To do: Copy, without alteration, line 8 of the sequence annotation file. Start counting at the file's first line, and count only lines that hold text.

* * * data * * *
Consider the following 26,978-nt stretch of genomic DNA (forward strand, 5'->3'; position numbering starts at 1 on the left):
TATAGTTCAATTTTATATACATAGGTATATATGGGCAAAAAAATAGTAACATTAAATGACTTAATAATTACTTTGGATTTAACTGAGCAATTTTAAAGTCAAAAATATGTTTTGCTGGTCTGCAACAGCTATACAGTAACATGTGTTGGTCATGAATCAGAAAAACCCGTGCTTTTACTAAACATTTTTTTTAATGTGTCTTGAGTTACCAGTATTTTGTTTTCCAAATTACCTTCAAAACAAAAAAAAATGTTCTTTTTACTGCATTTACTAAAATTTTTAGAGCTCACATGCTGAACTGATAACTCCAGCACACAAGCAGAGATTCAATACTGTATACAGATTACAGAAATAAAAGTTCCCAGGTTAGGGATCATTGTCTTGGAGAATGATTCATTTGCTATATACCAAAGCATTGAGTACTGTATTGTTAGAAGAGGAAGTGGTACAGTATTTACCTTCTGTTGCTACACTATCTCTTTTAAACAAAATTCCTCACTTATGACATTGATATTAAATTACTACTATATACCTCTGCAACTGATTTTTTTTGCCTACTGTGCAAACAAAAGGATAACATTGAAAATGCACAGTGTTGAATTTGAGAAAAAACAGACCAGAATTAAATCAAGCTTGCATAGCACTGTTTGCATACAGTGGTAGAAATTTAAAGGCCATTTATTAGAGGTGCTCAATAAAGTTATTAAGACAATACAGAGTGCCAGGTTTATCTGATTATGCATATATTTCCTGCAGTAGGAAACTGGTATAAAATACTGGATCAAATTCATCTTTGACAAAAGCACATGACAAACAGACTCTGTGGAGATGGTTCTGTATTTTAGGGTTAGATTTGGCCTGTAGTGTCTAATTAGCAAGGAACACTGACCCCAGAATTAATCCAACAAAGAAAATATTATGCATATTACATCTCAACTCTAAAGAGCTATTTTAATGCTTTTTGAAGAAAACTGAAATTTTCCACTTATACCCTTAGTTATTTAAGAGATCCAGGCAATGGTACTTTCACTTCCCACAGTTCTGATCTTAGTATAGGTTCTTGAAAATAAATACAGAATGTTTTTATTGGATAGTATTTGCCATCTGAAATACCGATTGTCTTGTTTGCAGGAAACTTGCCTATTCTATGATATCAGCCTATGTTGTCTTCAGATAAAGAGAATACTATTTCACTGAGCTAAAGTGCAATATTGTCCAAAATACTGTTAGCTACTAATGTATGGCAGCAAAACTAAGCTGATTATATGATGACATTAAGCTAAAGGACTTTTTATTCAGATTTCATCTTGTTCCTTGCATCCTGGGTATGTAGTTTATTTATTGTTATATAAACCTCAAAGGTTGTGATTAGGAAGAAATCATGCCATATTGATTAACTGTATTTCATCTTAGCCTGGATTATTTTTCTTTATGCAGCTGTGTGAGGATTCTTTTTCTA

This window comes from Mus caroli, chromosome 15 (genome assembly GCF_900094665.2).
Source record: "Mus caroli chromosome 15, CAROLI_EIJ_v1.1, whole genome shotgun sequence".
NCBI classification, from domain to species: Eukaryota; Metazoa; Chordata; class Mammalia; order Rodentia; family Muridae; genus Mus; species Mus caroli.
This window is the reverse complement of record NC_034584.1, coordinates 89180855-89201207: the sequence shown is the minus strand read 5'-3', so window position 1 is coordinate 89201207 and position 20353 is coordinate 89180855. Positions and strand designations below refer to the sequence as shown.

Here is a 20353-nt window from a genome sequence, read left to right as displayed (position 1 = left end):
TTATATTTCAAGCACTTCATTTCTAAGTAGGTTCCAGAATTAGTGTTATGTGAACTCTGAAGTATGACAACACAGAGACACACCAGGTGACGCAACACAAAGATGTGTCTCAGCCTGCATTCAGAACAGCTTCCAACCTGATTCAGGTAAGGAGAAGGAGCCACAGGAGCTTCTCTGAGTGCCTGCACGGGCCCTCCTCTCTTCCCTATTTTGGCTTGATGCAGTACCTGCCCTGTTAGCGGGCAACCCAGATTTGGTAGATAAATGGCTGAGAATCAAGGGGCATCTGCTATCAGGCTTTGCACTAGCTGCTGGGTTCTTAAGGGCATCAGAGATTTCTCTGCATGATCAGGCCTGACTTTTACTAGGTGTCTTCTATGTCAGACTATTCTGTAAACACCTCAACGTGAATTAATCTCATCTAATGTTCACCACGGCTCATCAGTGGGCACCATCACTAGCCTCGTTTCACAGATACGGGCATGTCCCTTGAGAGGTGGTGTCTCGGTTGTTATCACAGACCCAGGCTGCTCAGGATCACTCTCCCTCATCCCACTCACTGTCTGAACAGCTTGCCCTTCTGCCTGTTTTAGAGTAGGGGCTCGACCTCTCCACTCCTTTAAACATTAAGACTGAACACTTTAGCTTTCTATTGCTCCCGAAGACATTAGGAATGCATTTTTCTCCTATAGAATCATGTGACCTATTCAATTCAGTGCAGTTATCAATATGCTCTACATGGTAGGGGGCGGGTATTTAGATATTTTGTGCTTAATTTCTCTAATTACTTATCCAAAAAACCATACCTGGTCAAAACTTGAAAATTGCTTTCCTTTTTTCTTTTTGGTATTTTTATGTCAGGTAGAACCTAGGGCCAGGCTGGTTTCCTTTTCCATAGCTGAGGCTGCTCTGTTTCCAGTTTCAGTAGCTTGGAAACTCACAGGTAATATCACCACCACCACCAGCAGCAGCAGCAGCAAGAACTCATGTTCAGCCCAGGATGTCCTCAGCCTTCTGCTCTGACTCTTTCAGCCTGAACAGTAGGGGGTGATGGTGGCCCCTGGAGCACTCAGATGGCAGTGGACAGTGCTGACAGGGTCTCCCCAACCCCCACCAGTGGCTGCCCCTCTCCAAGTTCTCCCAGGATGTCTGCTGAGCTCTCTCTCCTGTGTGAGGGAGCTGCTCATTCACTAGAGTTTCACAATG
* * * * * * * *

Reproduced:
TTATATTTCAAGCACTTCATTTCTAAGTAGGTTCCAGAATTAGTGTTATGTGAACTCTGAAGTATGACAACACAGAGACACACCAGGTGACGCAACACAAAGATGTGTCTCAGCCTGCATTCAGAACAGCTTCCAACCTGATTCAGGTAAGGAGAAGGAGCCACAGGAGCTTCTCTGAGTGCCTGCACGGGCCCTCCTCTCTTCCCTATTTTGGCTTGATGCAGTACCTGCCCTGTTAGCGGGCAACCCAGATTTGGTAGATAAATGGCTGAGAATCAAGGGGCATCTGCTATCAGGCTTTGCACTAGCTGCTGGGTTCTTAAGGGCATCAGAGATTTCTCTGCATGATCAGGCCTGACTTTTACTAGGTGTCTTCTATGTCAGACTATTCTGTAAACACCTCAACGTGAATTAATCTCATCTAATGTTCACCACGGCTCATCAGTGGGCACCATCACTAGCCTCGTTTCACAGATACGGGCATGTCCCTTGAGAGGTGGTGTCTCGGTTGTTATCACAGACCCAGGCTGCTCAGGATCACTCTCCCTCATCCCACTCACTGTCTGAACAGCTTGCCCTTCTGCCTGTTTTAGAGTAGGGGCTCGACCTCTCCACTCCTTTAAACATTAAGACTGAACACTTTAGCTTTCTATTGCTCCCGAAGACATTAGGAATGCATTTTTCTCCTATAGAATCATGTGACCTATTCAATTCAGTGCAGTTATCAATATGCTCTACATGGTAGGGGGCGGGTATTTAGATATTTTGTGCTTAATTTCTCTAATTACTTATCCAAAAAACCATACCTGGTCAAAACTTGAAAATTGCTTTCCTTTTTTCTTTTTGGTATTTTTATGTCAGGTAGAACCTAGGGCCAGGCTGGTTTCCTTTTCCATAGCTGAGGCTGCTCTGTTTCCAGTTTCAGTAGCTTGGAAACTCACAGGTAATATCACCACCACCACCAGCAGCAGCAGCAGCAAGAACTCATGTTCAGCCCAGGATGTCCTCAGCCTTCTGCTCTGACTCTTTCAGCCTGAACAGTAGGGGGTGATGGTGGCCCCTGGAGCACTCAGATGGCAGTGGACAGTGCTGACAGGGTCTCCCCAACCCCCACCAGTGGCTGCCCCTCTCCAAGTTCTCCCAGGATGTCTGCTGAGCTCTCTCTCCTGTGTGAGGGAGCTGCTCATTCACTAGAGTTTCACAATG